A further object of this invention is to provide a clock delay circuit whose phase may be continuously varied over a range chosen by a user.
A still further object of this invention is to provide a low jitter clock delay circuit for a surface acoustic wave-type of clock oscillator.
Yet a further object of this invention is to provide a clock delay circuit for a sinusoidal output clock wave which can be used to double the sampling rate in an interleaved network of sample and hold circuits.
The foregoing and other objectives, features, and advantages of the invention will be more readily understood upon consideration of the following detailed description of the invention, taken in conjunction with the accompanying drawings.
BRIEF DESCRIPTION OF THE DRAWINGS
FIG. 1 is a block schematic diagram of a first embodiment of the present invention.
FIG. 2 is a detailed schematic diagram of the circuit of FIG. 1.
FIG. 2A is a phasor diagram showing the ranges of outputs of one of the multiplier circuits of FIG. 2.
FIG. 2B is a phasor diagram showing the ranges of outputs of the other multiplier circuit of FIG. 2.
FIG. 2C is a phasor diagram showing how the outputs of the two multiplier circuits of FIGS. 2a and 2b combine to produce a phase-shifted output from a sinusoidal wave input.
FIG. 2D is a waveform diagram illustrating the phase relationship between the control currents utilized in the circuit of FIG. 2.
FIG. 3 is a block schematic diagram of a second embodiment of the invention.
FIG. 3A is a block schematic diagram of an interleaved network of sample and hold circuits utilizing the clock outputs from the circuit of FIG. 3.
FIG. 3B is a graph illustrating the method of operation of the circuit of FIG. 3A.
FIG. 4 is a detailed schematic diagram of the clock delay circuit of FIG. 3.
DETAILED DESCRIPTION OF THE INVENTION
Referring to FIG. 1 which illustrates one embodiment of the present invention, a SAW oscillator 10 has an output illustrated in FIG. 1 as a sinusoidal waveform. This waveform is fed to two current amplifiers 12 and 14, respectively. Current amplifier 12 provides an output wave substantially in phase with the clock output wave while current amplifier 14 shifts the phase of the clock waveform by 90°. The outputs of amplifiers 12 and 14 are supplied to multipliers 16 and 18, respectively, which have as second inputs control currents ICZ and ICN, respectively. The outputs of amplifiers 12 and 14 are altered in multipliers 16 and 18, respectively, by the control currents ICZ and ICN as shown in the waveform diagrams immediately above the multipliers in FIG. 1. The dashed lines represent examples of the various waveforms that may be produced at the outputs of multipliers 16 and 18, respectively, depending upon the magnitude of the respective control currents ICZ and ICN. These outputs are combined in a summer 20 which produces a waveform output, an example of which is shown immediately above the summer block in FIG. 1. For purposes of illustration, it has been assumed that a phase shift of 45° in the output of the SAW oscillator 10 is desired. In such a case the control currents ICZ and ICN will be of the form illustrated in FIG. 2D. This will produce the waveforms having the solid lines in the illustrations above the multipliers which in turn will produce the waveform above summer 20 showing a 45° shift in the phase angle at the output of summer 20.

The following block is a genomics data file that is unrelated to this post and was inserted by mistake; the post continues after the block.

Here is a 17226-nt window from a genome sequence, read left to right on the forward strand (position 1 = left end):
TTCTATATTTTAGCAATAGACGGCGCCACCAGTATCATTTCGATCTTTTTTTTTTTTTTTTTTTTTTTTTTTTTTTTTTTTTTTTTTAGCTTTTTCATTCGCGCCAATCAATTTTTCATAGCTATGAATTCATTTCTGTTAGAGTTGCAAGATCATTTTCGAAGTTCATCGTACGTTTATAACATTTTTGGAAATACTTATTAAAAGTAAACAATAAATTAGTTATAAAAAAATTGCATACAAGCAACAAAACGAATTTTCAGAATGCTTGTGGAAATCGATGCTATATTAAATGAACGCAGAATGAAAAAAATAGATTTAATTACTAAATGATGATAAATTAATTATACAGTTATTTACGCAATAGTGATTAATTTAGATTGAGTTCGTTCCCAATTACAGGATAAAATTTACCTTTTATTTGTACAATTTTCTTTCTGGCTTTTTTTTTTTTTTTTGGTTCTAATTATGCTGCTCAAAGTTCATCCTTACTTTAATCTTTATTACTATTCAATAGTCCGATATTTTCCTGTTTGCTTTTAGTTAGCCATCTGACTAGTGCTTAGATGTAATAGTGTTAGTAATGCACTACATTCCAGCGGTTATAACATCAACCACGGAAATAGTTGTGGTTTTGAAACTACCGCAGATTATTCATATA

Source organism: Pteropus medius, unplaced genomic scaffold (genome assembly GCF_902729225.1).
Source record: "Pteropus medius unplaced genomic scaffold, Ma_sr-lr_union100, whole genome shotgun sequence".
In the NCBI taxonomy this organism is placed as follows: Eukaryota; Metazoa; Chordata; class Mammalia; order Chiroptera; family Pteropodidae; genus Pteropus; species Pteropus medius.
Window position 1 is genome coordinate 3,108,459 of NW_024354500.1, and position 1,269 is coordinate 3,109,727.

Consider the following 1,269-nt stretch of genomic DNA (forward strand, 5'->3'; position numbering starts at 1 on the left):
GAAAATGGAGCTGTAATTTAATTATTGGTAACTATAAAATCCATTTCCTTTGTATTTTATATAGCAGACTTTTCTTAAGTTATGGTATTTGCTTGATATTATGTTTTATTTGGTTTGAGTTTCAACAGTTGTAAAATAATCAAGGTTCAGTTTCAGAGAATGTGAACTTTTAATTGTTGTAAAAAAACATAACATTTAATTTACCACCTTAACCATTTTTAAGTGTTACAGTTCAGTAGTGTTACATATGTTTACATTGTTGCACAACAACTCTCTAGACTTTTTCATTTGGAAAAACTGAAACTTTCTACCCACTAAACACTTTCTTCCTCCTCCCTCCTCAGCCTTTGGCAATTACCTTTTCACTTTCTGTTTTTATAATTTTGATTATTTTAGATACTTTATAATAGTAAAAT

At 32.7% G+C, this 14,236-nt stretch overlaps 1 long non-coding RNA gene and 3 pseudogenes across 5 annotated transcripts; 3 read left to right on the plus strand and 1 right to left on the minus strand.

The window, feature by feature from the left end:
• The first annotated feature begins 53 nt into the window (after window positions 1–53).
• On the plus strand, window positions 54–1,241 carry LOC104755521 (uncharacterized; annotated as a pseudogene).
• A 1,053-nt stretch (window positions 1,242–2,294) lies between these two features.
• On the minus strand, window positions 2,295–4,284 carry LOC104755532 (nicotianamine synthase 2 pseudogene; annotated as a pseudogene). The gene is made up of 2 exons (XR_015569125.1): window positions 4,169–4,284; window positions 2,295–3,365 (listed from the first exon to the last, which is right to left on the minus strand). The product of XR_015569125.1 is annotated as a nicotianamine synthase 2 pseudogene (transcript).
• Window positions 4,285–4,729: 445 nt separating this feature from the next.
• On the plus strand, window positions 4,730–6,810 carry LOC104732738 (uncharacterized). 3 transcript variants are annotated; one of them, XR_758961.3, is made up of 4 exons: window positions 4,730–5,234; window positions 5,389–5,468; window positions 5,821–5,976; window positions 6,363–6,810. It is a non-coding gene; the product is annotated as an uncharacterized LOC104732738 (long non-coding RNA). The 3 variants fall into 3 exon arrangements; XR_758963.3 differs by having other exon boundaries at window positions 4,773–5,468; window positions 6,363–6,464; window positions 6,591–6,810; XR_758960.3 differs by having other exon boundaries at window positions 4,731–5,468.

A detailed schematic diagram is shown in FIG. 2. The output of SAW oscillator 10 is applied simultaneously to the differentially connected transistor pair Q1/Q2 in amplifier 12 and Q3/Q4 in amplifier 14. Transistors Q1 and Q2 have their emitters coupled by resistor R1 and Q3 and Q4 have their emitters coupled by a capacitor C1. The resistor R1 produces a current output at the collectors of Q1 and Q2 which is in phase with the input from SAW oscillator 10. The capacitor in C1, however, in the differential pair Q3/Q4 produces a current output which is shifted in phase by 90°. The collector of Q1 is connected to a common emitter node between transistor pair Q5 and Q6, and the collector of Q2 is connected in the same way to common emitter pair Q7 and Q8. A diode D1 connected to ground is coupled to the bases of Q6 and Q7, and a diode D2, also connected to ground, is coupled to the bases of Q5 and Q8. The bases of the above-mentioned transistors are connected to a steady-state current source IB. A control current source ICZ is connected between D1 and D2, and when ICZ is large, it draws current away from the base regions of Q6 and Q7 and increases current in the base regions of Q5 and Q8. In this way the amplitude of the outputs of amplifier 12 is adjusted as shown in the phasor diagram in FIG. 2A. Multiplier 18 operates in substantially the same fashion in that its control current, ICN, produces the range of output amplitudes shown in phasor diagram FIG. 2B. Output currents IZO and INO are summed at summing nodes 22 and 24 which comprise summer 20, as indicated by the dashed outline. The result is a current IT which is shown in the phasor diagram of FIG. 2C.